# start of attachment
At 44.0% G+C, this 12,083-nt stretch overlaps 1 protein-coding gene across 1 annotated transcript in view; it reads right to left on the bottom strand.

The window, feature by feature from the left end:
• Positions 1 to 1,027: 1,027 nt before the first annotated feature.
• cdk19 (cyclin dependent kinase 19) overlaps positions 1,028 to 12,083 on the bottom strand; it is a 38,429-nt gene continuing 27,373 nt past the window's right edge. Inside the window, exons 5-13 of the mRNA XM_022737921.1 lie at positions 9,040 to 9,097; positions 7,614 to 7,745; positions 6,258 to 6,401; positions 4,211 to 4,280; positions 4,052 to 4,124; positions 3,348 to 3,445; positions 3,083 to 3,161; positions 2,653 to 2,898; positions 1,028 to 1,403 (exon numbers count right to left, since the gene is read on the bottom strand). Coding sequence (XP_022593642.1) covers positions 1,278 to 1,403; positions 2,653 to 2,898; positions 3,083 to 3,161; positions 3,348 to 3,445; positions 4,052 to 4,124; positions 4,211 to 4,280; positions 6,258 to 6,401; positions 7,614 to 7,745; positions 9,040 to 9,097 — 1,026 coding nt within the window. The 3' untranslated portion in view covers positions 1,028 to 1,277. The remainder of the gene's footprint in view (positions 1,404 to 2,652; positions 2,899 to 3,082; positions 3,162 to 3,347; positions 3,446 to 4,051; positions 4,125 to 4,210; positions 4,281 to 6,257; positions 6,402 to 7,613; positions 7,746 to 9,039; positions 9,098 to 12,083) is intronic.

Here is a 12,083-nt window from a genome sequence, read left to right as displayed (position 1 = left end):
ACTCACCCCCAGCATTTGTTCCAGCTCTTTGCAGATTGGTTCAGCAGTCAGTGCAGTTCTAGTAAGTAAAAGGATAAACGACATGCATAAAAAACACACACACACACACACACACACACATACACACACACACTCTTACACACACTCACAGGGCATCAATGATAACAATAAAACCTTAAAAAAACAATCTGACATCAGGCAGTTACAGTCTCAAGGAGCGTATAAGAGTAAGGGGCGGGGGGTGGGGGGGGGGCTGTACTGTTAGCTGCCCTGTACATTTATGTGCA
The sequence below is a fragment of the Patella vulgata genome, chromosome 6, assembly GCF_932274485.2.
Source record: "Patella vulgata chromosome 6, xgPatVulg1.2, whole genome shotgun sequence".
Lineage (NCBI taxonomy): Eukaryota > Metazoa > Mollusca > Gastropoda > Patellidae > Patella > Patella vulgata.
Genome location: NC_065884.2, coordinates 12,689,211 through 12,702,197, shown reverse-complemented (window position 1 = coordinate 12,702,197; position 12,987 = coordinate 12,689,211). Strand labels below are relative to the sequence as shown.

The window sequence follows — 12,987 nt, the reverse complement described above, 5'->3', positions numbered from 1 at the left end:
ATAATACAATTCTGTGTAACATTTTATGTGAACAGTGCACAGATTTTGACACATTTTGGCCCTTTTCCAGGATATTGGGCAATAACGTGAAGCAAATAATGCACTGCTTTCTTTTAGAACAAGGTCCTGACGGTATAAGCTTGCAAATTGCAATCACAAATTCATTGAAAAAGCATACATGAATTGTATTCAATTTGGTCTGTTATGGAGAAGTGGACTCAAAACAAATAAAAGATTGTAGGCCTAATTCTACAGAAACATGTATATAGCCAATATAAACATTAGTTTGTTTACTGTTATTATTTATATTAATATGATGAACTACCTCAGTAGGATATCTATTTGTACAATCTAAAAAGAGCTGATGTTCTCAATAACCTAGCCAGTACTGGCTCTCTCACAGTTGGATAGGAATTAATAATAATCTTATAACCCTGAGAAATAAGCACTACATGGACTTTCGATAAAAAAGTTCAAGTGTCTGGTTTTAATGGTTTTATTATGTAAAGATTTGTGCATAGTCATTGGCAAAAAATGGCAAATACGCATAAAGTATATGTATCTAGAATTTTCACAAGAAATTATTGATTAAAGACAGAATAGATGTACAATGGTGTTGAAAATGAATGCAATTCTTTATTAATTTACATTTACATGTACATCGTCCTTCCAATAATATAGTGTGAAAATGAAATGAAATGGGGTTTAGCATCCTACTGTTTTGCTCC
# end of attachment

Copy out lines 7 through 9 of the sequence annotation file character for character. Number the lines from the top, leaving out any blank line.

The sequence below is a fragment of the Patella vulgata genome, chromosome 6, assembly GCF_932274485.2.
Source record: "Patella vulgata chromosome 6, xgPatVulg1.2, whole genome shotgun sequence".
Lineage (NCBI taxonomy): Eukaryota > Metazoa > Mollusca > Gastropoda > Patellidae > Patella > Patella vulgata.